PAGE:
MEMPHIS, Tenn. (localmemphis.com) – Leaders at Shelby County schools are reassuring parents after higher than normal levels of lead were found in two dozen district schools.
The results came from testing last month through a new state law, which requires every Tennessee school district get lead samples of water sources every two years.
The numbers jumped from 10 SCS schools Wednesday to 24 Thursday after additional results came in. And the number could grow higher when results from 30 other schools come back in the coming weeks.
From Booker T. Washington High School to Berclair Elementary, testing last month uncovered higher than normal levels of lead at two dozen schools.
The results came back last month, and families were told this week.
“If the fountain is not used, there’s a greater risk of lead buildup in the water content,” Shelby County Schools Risk Manager Anthony Krone said.
SCS conducted the testing during fall break, taking samples at around 3500 faucets, drinking fountains and ice machines. The severity of lead found in the 39 water sources varied across the district, but each were above the EPA recommended threshold.
“In this particular case, is it cause for panic? Probably not,” Dr. Dale Criner said.
Dr. Criner is the emergency department director at St. Francis Hospital in Bartlett.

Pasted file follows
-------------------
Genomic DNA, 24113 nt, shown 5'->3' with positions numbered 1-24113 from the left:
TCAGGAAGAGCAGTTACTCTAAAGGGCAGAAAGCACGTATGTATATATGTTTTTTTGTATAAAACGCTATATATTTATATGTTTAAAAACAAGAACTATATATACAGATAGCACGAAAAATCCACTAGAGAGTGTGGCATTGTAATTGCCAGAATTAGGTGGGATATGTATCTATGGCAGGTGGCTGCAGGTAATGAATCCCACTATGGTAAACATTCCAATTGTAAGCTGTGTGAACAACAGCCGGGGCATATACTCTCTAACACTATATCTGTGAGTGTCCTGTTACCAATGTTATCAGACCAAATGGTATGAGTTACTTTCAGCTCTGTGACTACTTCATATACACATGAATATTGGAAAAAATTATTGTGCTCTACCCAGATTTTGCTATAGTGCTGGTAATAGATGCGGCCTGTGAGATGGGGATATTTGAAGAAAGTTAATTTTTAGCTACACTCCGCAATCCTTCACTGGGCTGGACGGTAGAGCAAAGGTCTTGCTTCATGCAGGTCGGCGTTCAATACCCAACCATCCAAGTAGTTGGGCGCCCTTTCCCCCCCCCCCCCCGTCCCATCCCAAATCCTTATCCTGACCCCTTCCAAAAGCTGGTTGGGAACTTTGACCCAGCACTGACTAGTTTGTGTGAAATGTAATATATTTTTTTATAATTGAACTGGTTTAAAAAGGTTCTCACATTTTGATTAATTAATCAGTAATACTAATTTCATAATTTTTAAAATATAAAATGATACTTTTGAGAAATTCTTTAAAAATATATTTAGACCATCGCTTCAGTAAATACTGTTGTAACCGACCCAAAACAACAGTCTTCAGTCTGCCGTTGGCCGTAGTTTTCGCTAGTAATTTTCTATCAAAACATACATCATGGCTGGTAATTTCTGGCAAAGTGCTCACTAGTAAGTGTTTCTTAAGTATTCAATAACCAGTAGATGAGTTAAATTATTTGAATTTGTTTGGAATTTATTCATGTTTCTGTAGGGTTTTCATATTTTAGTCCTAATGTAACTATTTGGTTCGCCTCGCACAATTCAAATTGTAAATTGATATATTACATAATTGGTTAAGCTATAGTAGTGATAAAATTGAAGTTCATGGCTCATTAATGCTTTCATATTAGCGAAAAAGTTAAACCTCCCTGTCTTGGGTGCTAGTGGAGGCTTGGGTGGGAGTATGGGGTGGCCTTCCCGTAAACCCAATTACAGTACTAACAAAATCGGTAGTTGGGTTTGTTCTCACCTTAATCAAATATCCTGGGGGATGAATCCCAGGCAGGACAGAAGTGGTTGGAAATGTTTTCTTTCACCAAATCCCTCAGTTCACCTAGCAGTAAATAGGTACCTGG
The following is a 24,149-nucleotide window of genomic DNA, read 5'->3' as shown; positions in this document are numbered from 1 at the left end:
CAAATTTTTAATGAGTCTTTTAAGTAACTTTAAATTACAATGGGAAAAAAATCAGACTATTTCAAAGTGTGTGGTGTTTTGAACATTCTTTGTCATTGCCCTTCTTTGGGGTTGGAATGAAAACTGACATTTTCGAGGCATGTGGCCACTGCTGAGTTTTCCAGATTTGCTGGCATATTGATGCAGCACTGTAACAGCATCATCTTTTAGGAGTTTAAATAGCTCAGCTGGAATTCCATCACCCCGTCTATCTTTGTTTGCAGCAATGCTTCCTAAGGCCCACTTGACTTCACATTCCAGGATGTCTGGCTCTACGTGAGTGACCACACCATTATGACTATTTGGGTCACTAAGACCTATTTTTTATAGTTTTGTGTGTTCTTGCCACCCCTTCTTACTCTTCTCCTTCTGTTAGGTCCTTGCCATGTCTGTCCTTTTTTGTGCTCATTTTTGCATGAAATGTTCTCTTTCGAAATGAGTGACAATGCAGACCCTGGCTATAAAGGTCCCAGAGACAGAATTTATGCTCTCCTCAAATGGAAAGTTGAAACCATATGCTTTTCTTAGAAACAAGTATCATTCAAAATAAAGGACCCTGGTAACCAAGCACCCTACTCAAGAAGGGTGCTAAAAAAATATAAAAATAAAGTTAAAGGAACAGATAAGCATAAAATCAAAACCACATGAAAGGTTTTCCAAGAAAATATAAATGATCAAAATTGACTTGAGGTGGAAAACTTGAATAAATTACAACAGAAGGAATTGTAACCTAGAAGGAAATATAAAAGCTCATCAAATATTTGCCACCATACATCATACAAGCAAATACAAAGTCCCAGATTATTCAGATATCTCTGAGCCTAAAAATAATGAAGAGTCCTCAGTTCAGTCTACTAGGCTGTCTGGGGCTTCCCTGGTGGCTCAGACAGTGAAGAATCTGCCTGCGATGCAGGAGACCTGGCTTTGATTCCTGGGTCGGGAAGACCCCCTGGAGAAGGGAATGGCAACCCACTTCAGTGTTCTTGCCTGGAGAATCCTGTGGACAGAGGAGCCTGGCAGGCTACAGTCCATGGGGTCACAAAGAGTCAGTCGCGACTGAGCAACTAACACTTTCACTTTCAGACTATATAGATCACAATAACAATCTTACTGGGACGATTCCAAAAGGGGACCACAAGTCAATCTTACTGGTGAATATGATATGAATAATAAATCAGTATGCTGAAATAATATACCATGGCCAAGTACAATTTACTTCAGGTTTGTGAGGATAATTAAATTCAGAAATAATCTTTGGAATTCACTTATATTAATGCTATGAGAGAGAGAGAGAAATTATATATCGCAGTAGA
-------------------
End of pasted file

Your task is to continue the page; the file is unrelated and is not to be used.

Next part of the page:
“The likelihood that these children have markedly high levels of lead in their bloodstream is low, however, it is still something to pay attention to, it is something that needs to be checked out,” Dr. Criner said.
Getting checked out and tested for lead exposure is what Shelby County Commissioner Edmund Ford, Jr. wants for every SCS student at those 24 impacted schools. He sent a letter to fellow commissioners Thursday and wants to talk about how the county could pay for that at their meeting next week.
“If the results come out negative, that’s fine, but we need to at least find out, instead of let it fester,” Ford, Jr. said.
SCS isn’t the only school district in west Tennessee to have abnormally high levels of lead in their buildings. Such samples were found in at least one school in the Tipton County, Dyer County, Millington, Germantown, and Hardeman County districts.